In the event of violations, fines of up to € 2,000 are due, and the driver’s license can also be withdrawn. Prison sentences of up to one month are also possible. In the case of alcohol-related accidents, long prison sentences can even be imposed.

If it is more than 1.5 per mille, the vehicle will be confiscated and will become the property of the Italian state without compensation!

Small traffic phrasebook

Below you will find a number of important Italian terms for road traffic participants in alphabetical order:

  • attenzione = attention
  • autostrada = motorway
  • accendere i fari = switch on the light
  • area servizio = petrol station and rest area on motorways
  • autogrill = rest stop on the Autobahn
  • centro = (city) center
  • coda = traffic jam
  • caduta sassi = falling rocks
  • catene da neve = snow chains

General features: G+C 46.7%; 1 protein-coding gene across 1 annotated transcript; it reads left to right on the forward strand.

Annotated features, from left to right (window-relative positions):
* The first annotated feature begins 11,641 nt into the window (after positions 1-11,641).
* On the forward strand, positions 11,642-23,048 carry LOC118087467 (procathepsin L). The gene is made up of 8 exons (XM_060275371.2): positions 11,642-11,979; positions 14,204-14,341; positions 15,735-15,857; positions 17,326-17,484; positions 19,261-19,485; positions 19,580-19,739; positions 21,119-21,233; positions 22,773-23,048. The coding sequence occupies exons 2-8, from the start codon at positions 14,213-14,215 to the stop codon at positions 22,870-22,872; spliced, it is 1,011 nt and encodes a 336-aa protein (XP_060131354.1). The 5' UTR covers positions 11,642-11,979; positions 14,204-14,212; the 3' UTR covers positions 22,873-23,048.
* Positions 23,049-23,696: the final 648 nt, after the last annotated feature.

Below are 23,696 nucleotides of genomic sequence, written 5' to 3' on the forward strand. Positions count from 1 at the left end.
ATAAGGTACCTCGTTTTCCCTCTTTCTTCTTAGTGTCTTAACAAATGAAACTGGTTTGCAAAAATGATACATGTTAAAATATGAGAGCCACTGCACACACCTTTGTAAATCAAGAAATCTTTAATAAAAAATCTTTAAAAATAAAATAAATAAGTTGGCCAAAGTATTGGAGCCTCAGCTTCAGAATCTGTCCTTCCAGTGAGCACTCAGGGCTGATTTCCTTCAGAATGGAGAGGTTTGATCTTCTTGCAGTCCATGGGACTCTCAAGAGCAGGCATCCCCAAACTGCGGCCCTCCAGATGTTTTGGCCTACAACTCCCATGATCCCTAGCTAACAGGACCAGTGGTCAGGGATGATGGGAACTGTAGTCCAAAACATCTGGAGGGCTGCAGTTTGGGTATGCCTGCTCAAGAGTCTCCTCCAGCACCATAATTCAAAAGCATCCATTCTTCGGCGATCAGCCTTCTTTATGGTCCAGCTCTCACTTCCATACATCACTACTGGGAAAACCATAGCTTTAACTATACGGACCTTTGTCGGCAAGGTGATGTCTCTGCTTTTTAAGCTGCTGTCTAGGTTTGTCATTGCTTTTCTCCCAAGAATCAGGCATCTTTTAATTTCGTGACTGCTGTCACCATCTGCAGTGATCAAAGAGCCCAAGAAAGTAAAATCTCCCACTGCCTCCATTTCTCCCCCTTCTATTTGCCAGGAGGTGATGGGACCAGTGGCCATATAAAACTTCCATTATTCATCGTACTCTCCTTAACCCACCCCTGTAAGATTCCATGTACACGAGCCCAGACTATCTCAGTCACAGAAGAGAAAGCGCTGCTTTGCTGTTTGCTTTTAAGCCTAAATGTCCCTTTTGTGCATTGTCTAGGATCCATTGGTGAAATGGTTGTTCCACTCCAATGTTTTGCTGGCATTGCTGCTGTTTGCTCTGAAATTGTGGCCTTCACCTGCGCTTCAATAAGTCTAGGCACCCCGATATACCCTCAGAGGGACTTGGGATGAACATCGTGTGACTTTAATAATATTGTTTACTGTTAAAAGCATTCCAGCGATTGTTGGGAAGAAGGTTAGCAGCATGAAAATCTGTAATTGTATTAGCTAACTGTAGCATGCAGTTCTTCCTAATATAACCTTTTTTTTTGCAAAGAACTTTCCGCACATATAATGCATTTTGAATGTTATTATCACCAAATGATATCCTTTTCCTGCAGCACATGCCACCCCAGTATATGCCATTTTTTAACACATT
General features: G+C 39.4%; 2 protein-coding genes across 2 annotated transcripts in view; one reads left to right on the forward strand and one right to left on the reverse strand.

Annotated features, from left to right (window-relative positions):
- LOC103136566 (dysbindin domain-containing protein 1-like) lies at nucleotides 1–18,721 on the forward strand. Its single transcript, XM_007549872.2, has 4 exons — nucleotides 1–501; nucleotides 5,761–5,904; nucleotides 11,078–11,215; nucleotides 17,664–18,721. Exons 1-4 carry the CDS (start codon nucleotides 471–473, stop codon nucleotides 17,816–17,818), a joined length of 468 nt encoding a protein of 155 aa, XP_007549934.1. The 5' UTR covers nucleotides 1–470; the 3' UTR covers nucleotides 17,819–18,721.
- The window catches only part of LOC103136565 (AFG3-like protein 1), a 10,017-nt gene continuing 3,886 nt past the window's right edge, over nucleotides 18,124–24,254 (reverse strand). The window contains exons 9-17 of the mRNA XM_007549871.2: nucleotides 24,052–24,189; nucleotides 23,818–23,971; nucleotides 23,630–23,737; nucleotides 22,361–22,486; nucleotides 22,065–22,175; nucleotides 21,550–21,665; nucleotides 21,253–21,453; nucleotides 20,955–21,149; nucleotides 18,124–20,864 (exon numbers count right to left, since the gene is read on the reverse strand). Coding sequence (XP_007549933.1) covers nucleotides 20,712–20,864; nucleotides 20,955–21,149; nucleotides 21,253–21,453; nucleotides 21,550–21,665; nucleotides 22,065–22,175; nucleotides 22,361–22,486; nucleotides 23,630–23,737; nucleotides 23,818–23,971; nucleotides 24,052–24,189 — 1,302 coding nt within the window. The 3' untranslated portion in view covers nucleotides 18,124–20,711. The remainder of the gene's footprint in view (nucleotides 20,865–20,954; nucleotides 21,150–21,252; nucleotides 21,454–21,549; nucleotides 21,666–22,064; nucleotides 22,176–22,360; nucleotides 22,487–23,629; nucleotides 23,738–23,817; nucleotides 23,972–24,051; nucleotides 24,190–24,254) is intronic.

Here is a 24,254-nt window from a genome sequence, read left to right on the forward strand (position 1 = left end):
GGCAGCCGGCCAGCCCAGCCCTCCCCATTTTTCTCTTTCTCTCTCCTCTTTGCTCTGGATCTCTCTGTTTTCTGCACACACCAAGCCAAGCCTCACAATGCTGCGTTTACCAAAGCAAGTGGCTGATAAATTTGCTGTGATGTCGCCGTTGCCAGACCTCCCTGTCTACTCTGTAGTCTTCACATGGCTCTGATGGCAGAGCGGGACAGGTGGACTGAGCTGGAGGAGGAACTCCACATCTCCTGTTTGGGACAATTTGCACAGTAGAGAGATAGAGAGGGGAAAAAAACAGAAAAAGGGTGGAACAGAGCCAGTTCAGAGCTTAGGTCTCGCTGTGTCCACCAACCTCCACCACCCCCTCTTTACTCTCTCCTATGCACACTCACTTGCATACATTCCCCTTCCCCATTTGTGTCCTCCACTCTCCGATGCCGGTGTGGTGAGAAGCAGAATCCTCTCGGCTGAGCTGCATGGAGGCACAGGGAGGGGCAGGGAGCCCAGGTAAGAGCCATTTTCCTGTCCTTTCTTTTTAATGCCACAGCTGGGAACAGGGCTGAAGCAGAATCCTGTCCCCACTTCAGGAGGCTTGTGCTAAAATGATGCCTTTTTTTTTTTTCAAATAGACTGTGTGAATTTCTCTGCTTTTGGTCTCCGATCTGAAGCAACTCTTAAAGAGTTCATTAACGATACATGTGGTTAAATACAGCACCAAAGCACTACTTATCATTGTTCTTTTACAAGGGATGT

• deviazione = diversion
  • disco orario = parking disc
  • distanza di sicurezza = safety distance
  • distributore = gas station
  • divieto di acesso = Access or entry prohibited
  • divieto di sorpasso = no overtaking
  • divieto di sosta = no stopping or parking
  • divieto di transito = no passage
  • holiday = working day (s)
  • festivo = Sunday and public holiday (s)
  • ghiaccio = ice cream
  • gommista = tire service
  • ingresso = entrance or entrance
  • inizio zona tutelata = beginning of a no parking zone
  • lavori in corso = construction site
  • limite velocità = speed limit
  • nebbia = fog
  • neve = snow
  • parcheggio = parking space
  • passo carrabile = keep the entrance clear
  • pioggia = rain
  • posto di rifornimento = gas station
  • rallentare = drive slowly
  • sbarrato = locked
  • semaforo = traffic light
  • senso unico = one-way street
  • sosta a pagamento = paid parking